The European Association for Japanese Studies (EAJS) was established in 1973 by a group of European scholars in the field of Japanology/Japanese Studies in order to facilitate international academic exchange across national borders. Since 1976, the EAJS has organized a major international conference almost every three years at various locations in Europe, usually at universities with strong or emerging programs in Japanese Studies. The “EAJS International Conference” has since then developed into the largest conference worldwide dedicated exclusively to Japanese Studies.

More than 1100 scholars participated each in the 15th and 16th EAJS International Conferences, which were held in Lisbon in 2017, and in digital format in 2021. Since the 1990s, the EAJS has expanded its activities, e.g.:

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In 2000, it launched a workshop for doctoral students, initially held about every 18 months. The aim of this workshop is to help doctoral candidates broaden their horizon by familiarizing them with research in all fields of Japanese Studies and to provide them with excellent networking opportunities. Since 2012, EAJS Ph.D. Workshops are held every year to respond to the increasing demand.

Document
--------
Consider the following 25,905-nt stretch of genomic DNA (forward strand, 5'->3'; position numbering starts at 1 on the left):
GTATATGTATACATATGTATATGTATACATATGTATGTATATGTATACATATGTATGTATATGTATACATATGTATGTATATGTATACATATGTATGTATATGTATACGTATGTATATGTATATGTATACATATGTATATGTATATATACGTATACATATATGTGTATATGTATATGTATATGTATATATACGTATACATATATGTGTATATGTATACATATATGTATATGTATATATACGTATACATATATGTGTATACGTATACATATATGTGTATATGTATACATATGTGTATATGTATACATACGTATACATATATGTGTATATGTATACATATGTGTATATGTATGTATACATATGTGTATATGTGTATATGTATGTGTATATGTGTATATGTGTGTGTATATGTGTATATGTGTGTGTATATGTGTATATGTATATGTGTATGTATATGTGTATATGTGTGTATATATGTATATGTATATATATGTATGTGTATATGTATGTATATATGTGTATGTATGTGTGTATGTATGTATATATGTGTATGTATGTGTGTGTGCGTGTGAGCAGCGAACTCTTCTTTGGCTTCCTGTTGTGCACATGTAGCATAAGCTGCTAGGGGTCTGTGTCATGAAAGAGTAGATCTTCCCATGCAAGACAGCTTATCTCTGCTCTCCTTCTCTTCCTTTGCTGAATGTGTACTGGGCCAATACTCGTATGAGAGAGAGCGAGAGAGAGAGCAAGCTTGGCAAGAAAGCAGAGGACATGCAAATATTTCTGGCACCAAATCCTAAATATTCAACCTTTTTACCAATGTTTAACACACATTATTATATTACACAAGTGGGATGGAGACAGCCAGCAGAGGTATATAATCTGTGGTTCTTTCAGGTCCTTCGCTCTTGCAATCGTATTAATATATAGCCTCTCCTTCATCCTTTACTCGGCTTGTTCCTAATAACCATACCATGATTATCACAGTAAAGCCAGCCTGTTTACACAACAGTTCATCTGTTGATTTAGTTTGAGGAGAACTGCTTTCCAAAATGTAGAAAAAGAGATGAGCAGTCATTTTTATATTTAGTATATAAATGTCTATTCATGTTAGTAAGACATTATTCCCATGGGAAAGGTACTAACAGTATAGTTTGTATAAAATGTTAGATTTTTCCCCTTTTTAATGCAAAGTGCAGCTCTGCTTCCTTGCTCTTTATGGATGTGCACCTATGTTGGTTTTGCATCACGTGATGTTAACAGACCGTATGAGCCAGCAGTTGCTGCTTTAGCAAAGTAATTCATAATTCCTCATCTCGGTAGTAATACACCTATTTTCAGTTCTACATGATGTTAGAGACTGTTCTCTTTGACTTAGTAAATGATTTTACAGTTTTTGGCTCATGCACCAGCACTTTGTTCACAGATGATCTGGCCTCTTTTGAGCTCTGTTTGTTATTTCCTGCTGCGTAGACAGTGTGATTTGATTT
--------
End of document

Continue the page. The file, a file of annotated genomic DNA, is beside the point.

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In 2013, the EAJS introduced with the “EAJS Japan Conference” a new conference format to deepen its cooperation with scholars in Japan and expand its network there. Due to the initial success of the first EAJS Japan Conference held in Kyoto, the EAJS Council decided to hold the conferences in Japan every three years as well.

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In addition, in 2015 the EAJS introduced the EAJS Publication Workshop, which aims at acquainting younger scholars at the advanced doctoral and early postdoctoral stages with the practice and process of publishing in high-quality English language peer-reviewed journals. EAJS Publication Workshops are also held every three years.

The EAJS membership has steadily grown at times to over 1300 scholars and students from more than 50 nations. Over the years the elected presidents of the EAJS have come from many European countries and institutions, reflecting the diversity of its membership.